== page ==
Song for song, this may be the best full-length Alice in Chains has released since Dirt, getting stronger as it progresses. “Stone” is all chainsaw guitar bolstered by an Inez bassline that undulates like a whale’s tale under a sea of oil, Cantrell and DuVall’s voices coming from opposite ends in the verses then merging in the chorus. The title track, a satirical lambasting of fundamental Christianity, is one of the band’s most atmospheric tunes to date, sounding like it was recorded in a cathedral dungeon and saturated with a feeling of paranoia. “The devil put dinosaurs here / Jesus don’t like a queer”, Cantrell and DuVall intone with palpable dread, one of many choruses with a serpentine hook that is sure to repeat in the listener’s head long after the disc stops spinning. Cantrell’s talent as a lyricist and songwriter is to credit for such a lasting impact, his claustrophobia in “Low Ceiling” conveyed with the musing of, “I’m too big or this room’s too small / Why’s my ceiling another’s floor?” Elsewhere, on “Breath on a Window”, a driving tempo abruptly swirls into a hypnotic outro, Cantrell stating over and over, “I’d let you go / But you’re always in the way / I’m the damage done / Your scar of yesterday.” Such fingerpointing vitriol recurs throughout, most notably on “Phantom Limb” (who would’ve thought Alice in Chains and the Shins would share a song title?), which wraps with the muddy water distortion threat of, “Gonna wear you like a second skin / I’ll haunt you like a phantom limb.”
At times, though, Cantrell does his overplay his hand, some of the nihilism bordering on overwrought melodrama. This pitfall is naturally going to increase as the band ages, the accounts of depression being almost nostalgic and seeming formulaic. At the same time, no one goes to Alice In Chains looking for anything in the same realm as happy music, but this lyrical fixation on the oppressively dour can be a limitation.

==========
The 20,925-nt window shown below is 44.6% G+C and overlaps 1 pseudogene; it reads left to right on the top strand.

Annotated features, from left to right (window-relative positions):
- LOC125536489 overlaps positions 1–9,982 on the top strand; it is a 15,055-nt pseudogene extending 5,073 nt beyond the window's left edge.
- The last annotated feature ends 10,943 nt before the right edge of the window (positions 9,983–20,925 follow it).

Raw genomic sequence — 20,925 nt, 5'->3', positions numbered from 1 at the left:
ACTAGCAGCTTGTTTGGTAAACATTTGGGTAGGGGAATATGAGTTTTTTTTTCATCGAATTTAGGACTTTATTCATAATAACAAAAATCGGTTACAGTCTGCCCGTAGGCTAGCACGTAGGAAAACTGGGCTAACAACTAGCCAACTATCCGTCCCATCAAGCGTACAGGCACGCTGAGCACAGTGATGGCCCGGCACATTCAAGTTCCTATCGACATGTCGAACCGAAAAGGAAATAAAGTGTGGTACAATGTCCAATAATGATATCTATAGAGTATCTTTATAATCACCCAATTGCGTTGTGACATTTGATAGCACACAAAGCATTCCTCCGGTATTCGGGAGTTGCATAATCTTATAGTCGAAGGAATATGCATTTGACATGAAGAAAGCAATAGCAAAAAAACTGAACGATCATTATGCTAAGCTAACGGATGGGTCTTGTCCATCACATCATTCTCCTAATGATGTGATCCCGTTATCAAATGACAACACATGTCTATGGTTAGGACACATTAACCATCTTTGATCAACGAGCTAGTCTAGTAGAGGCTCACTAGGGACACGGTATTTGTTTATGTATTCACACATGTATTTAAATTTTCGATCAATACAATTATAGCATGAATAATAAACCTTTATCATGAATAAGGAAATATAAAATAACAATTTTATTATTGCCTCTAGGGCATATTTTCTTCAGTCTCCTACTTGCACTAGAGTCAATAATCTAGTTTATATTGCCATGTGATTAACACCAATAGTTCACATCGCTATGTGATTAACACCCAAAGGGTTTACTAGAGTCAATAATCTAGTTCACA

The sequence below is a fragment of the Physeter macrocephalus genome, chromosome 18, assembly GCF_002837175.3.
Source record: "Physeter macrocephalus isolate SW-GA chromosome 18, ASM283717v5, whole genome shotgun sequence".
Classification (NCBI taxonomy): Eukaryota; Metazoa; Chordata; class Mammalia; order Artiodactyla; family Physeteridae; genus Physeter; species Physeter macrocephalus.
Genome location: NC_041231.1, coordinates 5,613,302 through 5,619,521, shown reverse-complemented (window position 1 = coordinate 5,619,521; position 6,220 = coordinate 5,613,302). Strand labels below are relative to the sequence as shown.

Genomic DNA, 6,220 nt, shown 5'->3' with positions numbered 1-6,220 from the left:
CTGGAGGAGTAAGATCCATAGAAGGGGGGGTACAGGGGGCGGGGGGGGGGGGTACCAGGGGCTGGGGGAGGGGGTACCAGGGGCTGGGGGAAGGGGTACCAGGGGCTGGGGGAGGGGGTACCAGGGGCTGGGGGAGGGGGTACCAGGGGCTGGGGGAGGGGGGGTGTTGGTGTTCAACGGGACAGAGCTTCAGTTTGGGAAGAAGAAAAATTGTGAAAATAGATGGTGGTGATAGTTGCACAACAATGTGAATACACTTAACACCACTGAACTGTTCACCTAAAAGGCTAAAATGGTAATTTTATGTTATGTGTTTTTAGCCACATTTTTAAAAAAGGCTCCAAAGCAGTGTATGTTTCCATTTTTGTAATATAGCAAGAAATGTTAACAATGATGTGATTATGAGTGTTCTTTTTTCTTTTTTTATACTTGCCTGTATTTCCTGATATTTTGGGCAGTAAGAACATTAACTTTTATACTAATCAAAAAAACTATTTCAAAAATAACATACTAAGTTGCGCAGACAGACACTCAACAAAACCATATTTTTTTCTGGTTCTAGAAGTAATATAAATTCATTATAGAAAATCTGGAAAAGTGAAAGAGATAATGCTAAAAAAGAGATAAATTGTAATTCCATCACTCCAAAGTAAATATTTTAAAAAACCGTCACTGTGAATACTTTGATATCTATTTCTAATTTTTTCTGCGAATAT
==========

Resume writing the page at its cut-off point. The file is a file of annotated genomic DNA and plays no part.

The acoustic flourishes Alice in Chains were highly regarded for in their ‘90s heyday remain intact here as well. As with every Alice in Chains LP since Dirt, the fourth track (“Voices”) marks the first appearance of acoustic plucking. Although “Voices” is certain to be a single, the finest acoustic number here is “Scalpel”. Cantrell has dabbled with country music since his first solo outing, but this is his most unapologetic foray into the form under the Alice in Chains banner, a steel guitar lending the piece a weary quality. “Choke”, a song which due to its scope could only be an album closer, amalgamates acoustic and electric instrumentation to end the record with a melancholic tone, and suitably wraps the piece overall with a sense of closure.
What The Devil Put Dinosaurs Here leaves one with is a feeling that Alice in Chains have returned to the top of their game, confident and back on firm ground. The sludge factory is open again, and modern rock music is all the better for it.